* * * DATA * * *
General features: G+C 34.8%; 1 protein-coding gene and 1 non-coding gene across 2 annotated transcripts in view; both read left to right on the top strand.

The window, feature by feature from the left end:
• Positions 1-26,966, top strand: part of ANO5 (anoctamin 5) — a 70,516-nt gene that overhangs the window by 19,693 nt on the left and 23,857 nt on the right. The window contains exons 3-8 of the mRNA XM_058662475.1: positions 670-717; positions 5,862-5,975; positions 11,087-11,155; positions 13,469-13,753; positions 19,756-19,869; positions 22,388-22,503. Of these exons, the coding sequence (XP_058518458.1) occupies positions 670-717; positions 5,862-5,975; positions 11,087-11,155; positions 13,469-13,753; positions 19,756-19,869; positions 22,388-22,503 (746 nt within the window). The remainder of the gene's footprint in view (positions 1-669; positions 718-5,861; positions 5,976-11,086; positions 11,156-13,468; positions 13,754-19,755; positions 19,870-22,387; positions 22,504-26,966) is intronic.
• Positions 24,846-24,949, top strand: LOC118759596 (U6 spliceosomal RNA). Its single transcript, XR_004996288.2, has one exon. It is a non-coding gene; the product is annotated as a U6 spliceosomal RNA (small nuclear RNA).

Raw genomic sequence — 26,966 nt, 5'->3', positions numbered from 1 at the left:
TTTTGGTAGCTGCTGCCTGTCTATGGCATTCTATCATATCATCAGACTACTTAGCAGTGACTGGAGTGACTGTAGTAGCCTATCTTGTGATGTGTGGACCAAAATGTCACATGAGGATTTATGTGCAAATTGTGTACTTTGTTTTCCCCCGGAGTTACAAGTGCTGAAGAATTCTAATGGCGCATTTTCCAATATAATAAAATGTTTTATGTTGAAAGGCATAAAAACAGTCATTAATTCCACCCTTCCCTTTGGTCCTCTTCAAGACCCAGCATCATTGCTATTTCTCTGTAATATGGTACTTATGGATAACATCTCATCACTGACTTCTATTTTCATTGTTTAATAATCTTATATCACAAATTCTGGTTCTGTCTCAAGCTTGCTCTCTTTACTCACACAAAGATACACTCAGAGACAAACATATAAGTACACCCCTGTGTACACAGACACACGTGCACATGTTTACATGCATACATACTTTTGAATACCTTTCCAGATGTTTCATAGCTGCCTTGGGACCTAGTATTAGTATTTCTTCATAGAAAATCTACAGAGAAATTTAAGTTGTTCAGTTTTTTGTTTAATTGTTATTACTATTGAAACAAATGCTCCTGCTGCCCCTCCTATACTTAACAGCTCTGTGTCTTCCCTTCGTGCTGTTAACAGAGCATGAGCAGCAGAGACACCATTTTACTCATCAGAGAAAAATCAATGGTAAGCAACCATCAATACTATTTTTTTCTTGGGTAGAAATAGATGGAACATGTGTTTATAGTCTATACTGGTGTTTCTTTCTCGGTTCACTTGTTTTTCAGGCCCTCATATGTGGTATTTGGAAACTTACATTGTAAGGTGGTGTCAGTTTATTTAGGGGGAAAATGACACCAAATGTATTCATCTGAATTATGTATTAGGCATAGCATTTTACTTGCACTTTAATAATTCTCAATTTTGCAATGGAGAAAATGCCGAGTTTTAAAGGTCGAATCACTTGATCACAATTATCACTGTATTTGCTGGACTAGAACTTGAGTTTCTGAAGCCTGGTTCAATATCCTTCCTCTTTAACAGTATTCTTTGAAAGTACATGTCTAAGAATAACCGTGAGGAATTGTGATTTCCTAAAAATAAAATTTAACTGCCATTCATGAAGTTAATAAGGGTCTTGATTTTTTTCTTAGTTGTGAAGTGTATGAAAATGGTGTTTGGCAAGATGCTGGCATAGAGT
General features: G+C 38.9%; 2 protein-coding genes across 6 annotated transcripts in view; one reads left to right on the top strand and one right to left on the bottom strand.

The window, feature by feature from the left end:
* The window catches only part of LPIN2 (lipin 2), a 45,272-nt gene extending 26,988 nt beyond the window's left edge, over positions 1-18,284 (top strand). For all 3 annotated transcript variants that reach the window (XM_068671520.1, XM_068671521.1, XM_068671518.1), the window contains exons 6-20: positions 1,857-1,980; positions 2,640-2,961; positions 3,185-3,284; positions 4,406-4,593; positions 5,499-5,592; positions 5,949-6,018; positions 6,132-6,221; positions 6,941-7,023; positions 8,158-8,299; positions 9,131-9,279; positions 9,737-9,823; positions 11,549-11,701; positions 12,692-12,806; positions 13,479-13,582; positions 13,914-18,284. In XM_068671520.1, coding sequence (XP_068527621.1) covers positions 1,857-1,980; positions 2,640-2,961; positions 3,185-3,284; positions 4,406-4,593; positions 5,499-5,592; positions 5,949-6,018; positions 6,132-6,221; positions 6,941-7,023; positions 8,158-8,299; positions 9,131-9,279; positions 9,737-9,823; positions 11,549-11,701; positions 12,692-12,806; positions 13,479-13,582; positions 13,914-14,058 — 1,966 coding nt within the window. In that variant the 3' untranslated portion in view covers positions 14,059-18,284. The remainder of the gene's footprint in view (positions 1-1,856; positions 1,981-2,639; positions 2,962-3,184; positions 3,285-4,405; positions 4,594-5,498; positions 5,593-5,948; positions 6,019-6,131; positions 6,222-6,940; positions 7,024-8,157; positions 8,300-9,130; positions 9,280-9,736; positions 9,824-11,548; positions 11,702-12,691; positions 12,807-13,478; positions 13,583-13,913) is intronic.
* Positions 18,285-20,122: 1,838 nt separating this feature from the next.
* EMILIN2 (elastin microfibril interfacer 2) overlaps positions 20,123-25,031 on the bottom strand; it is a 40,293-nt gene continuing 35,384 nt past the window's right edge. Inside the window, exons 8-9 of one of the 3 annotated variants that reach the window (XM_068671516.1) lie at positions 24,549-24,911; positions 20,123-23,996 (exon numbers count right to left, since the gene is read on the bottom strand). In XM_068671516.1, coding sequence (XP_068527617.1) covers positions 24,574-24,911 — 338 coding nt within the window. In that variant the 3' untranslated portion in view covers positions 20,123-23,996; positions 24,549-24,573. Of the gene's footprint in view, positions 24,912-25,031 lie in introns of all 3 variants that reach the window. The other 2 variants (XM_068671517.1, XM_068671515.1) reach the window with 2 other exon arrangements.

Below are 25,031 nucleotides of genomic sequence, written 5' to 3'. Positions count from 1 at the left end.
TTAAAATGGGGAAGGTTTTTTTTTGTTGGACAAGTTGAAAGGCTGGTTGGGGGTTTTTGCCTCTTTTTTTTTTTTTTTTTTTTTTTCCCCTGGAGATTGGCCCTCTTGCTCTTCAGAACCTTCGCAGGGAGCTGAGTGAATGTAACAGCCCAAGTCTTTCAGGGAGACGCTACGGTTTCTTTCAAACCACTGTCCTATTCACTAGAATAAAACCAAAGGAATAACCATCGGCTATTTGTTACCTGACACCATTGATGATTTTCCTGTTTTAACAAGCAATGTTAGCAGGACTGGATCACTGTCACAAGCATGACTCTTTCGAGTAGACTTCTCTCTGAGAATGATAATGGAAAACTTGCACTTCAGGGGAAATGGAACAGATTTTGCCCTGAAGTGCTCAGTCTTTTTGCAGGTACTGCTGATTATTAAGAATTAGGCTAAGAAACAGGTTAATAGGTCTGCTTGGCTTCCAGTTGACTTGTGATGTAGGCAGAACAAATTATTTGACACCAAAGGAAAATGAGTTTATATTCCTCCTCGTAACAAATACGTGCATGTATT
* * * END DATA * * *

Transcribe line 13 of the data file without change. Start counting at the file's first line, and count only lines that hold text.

TTAAAATGGGGAAGGTTTTTTTTTGTTGGACAAGTTGAAAGGCTGGTTGGGGGTTTTTGCCTCTTTTTTTTTTTTTTTTTTTTTTTCCCCTGGAGATTGGCCCTCTTGCTCTTCAGAACCTTCGCAGGGAGCTGAGTGAATGTAACAGCCCAAGTCTTTCAGGGAGACGCTACGGTTTCTTTCAAACCACTGTCCTATTCACTAGAATAAAACCAAAGGAATAACCATCGGCTATTTGTTACCTGACACCATTGATGATTTTCCTGTTTTAACAAGCAATGTTAGCAGGACTGGATCACTGTCACAAGCATGACTCTTTCGAGTAGACTTCTCTCTGAGAATGATAATGGAAAACTTGCACTTCAGGGGAAATGGAACAGATTTTGCCCTGAAGTGCTCAGTCTTTTTGCAGGTACTGCTGATTATTAAGAATTAGGCTAAGAAACAGGTTAATAGGTCTGCTTGGCTTCCAGTTGACTTGTGATGTAGGCAGAACAAATTATTTGACACCAAAGGAAAATGAGTTTATATTCCTCCTCGTAACAAATACGTGCATGTATT